Isochronous Ciphertext Completely Defeats Brute Force Programs.
- From: adacrypt <austin.obyrne@xxxxxxxxxxx>
- Date: Sun, 13 May 2012 02:09:33 -0700 (PDT)
Isochronous ciphertext means the individual items of ciphertext that
collectively form the ciphertext ‘string’ proper all have the *same*
In my “Displacement Cryptography” that frequency is simply 1 – each
item of ciphertext is a physical vector that occurs only once ever.
It is impossible except on a very rare fortuitous occasion for a
ciphertext item to be repeated but if that ever happens it is
extremely difficult to detect and it would be of no value whatever to
an adversary should he find it. To be of any value it would have to be
repeated many hundreds and even thousands of times.
For two items of vector ciphertext to be identical i.e. repeated, they
must each have exactly the same coefficients of i, j, k. For this to
be of any use to a cryptanalyst in constructing a brute force program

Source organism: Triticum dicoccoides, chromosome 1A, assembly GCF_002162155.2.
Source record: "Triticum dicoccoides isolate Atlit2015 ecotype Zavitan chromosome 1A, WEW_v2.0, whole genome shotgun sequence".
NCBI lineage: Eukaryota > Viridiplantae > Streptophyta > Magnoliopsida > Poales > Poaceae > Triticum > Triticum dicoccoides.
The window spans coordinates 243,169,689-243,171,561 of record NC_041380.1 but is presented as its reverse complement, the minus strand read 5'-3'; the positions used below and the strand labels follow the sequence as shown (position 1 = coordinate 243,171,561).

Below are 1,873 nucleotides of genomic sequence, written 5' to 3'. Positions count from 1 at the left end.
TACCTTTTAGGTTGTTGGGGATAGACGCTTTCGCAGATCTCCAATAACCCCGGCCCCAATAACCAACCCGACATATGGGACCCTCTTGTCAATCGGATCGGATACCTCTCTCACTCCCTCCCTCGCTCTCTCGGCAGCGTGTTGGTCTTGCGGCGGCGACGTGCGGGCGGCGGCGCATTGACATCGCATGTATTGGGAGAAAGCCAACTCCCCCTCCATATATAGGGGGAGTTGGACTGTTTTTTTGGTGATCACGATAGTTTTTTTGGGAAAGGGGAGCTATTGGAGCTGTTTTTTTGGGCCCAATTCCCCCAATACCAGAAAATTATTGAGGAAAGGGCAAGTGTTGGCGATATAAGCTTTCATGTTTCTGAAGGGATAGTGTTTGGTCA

this repetition would have to happen on a large scale and it simply
doesn’t do that, not even once usually.
Tests on sample files of 10000 and 50000 ciphertext items indicates
that it hasn’t happened even once in the encryption of those files.
The results of a test such as this of course cannot be extrapolated to
all other files of that same size but the indications are very, very
strong that repeats of ciphertext are so rare in a cipher that is
based on vector displacement theory that they will never be of any use
to a cryptanalyst who expects it to happen regularly to a useful
degree in constructing brute force programs.
This cryptography is unbreakable under these attacks,
1) Ciphertext direct attack – i.e. seeking to invert the encryption
algorithm by some mathematical inverting function.
2 ) Implicit attack on the ciphertext – i.e. looking for correlations
between plaintext and ciphertext by linear analysis and / or
differential analysis and / or common methods of numerical analysis.
3) Implicit attack on the ciphertext i.e. seeking to establish
standard frequency tables that might enable statistical mapping of the
ciphertext onto the plaintext it represents on a probabilistic basis –
brute force programs in other words.
Resorting to huge sample-files of ‘X’ megabytes of ciphertext is
futile to brute force cryptanalysts when the ciphertext is composed of
physical displacement vectors such as it is here – this ploy might
work with ‘scalar’ ciphertext but is a non-starter with ciphertext
that is based on vector theory.
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